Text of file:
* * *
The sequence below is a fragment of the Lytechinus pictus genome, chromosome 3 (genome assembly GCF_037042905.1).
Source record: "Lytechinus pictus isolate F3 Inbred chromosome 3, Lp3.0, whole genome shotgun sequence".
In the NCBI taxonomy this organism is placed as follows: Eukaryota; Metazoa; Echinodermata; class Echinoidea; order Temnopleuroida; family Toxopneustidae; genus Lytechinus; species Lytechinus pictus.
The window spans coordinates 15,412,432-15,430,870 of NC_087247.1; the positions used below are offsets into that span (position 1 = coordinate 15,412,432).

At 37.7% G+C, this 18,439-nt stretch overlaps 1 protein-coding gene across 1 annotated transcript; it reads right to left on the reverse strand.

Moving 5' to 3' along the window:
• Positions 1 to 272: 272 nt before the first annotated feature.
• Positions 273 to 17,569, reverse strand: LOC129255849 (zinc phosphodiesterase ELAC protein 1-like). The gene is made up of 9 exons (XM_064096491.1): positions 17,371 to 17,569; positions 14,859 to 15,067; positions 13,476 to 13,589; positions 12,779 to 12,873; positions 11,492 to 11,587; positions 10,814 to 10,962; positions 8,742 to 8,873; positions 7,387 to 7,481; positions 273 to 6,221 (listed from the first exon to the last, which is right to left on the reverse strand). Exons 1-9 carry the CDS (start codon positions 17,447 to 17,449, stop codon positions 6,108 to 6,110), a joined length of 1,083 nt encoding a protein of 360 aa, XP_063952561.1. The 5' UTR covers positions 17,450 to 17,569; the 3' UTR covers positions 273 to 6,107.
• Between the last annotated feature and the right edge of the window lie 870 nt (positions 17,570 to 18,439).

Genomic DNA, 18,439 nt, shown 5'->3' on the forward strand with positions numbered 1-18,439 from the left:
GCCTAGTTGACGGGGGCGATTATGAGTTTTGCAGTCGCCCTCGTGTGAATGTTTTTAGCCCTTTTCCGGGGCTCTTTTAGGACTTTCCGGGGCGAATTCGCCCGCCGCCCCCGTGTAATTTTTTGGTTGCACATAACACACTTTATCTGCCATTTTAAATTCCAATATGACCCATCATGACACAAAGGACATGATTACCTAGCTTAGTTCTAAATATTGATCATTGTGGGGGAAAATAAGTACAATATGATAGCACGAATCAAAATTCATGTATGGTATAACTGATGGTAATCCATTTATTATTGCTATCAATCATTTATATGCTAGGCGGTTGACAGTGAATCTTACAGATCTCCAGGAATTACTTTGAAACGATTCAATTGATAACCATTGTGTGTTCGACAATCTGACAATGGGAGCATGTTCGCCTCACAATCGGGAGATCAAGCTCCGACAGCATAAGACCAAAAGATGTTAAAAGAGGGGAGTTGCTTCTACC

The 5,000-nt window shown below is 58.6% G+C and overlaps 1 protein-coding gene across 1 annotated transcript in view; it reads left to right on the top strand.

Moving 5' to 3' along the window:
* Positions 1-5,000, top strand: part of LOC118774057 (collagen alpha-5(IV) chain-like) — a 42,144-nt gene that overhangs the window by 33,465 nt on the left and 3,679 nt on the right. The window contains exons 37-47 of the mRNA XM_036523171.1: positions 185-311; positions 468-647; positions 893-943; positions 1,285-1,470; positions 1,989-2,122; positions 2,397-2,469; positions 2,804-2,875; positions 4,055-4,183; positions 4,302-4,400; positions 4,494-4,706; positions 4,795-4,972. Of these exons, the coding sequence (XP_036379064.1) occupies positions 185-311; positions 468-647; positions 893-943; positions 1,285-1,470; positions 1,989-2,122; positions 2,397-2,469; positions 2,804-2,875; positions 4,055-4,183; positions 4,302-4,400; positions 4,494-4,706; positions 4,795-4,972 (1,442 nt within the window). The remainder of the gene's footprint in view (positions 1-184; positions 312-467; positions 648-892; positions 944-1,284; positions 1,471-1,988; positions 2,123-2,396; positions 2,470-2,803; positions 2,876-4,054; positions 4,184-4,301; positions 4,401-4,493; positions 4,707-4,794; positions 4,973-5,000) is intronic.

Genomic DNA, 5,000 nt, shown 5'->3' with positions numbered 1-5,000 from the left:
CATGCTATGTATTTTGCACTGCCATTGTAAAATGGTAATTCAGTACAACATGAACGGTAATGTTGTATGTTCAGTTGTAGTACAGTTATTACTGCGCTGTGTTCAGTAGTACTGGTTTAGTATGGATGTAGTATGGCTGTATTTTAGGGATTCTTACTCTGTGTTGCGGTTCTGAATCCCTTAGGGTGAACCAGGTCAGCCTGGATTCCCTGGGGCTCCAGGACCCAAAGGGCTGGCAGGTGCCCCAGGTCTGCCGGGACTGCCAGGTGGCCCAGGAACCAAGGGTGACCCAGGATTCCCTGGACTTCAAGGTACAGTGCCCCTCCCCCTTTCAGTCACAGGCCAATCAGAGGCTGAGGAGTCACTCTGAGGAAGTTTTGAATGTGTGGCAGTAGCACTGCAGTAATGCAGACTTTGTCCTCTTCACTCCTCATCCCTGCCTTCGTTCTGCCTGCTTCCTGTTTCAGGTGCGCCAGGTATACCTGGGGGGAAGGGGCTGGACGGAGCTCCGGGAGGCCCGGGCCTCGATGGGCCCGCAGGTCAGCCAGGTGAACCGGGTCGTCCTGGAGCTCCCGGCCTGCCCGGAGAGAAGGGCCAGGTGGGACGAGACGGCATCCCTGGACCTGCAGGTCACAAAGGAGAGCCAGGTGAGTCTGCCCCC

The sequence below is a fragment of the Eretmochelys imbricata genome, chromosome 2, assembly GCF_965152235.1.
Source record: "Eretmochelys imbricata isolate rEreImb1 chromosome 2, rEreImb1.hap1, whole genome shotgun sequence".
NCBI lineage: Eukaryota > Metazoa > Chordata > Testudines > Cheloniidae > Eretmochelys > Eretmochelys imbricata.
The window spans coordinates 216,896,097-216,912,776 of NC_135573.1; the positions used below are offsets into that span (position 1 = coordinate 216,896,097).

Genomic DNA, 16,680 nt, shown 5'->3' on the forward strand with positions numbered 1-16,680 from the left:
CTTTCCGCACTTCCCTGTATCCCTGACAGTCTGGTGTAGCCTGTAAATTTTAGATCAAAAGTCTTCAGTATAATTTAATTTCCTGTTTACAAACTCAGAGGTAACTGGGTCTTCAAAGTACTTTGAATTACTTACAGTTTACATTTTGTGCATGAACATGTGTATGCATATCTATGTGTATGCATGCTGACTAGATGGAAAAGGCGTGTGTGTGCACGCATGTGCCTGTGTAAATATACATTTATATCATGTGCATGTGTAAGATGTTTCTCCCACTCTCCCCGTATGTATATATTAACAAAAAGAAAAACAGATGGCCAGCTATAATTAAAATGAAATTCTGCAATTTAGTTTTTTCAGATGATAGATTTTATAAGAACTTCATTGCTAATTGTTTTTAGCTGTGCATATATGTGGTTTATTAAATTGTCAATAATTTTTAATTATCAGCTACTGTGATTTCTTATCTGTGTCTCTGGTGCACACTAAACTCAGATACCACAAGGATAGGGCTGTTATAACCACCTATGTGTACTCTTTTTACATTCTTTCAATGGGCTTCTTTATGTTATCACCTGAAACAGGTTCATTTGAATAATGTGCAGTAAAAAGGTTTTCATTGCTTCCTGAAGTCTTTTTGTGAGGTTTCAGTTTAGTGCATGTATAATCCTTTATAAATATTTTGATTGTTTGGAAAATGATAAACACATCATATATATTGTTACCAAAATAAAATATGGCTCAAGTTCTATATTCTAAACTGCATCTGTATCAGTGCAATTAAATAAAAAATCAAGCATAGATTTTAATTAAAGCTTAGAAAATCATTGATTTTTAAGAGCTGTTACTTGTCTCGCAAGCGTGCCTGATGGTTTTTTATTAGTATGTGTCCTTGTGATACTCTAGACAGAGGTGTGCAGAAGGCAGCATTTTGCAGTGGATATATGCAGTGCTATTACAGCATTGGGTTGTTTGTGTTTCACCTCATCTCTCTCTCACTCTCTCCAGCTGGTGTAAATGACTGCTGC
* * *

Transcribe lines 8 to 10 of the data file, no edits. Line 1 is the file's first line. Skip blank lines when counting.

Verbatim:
• Positions 273 to 17,569, reverse strand: LOC129255849 (zinc phosphodiesterase ELAC protein 1-like). The gene is made up of 9 exons (XM_064096491.1): positions 17,371 to 17,569; positions 14,859 to 15,067; positions 13,476 to 13,589; positions 12,779 to 12,873; positions 11,492 to 11,587; positions 10,814 to 10,962; positions 8,742 to 8,873; positions 7,387 to 7,481; positions 273 to 6,221 (listed from the first exon to the last, which is right to left on the reverse strand). Exons 1-9 carry the CDS (start codon positions 17,447 to 17,449, stop codon positions 6,108 to 6,110), a joined length of 1,083 nt encoding a protein of 360 aa, XP_063952561.1. The 5' UTR covers positions 17,450 to 17,569; the 3' UTR covers positions 273 to 6,107.
• Between the last annotated feature and the right edge of the window lie 870 nt (positions 17,570 to 18,439).

Genomic DNA, 18,439 nt, shown 5'->3' on the forward strand with positions numbered 1-18,439 from the left: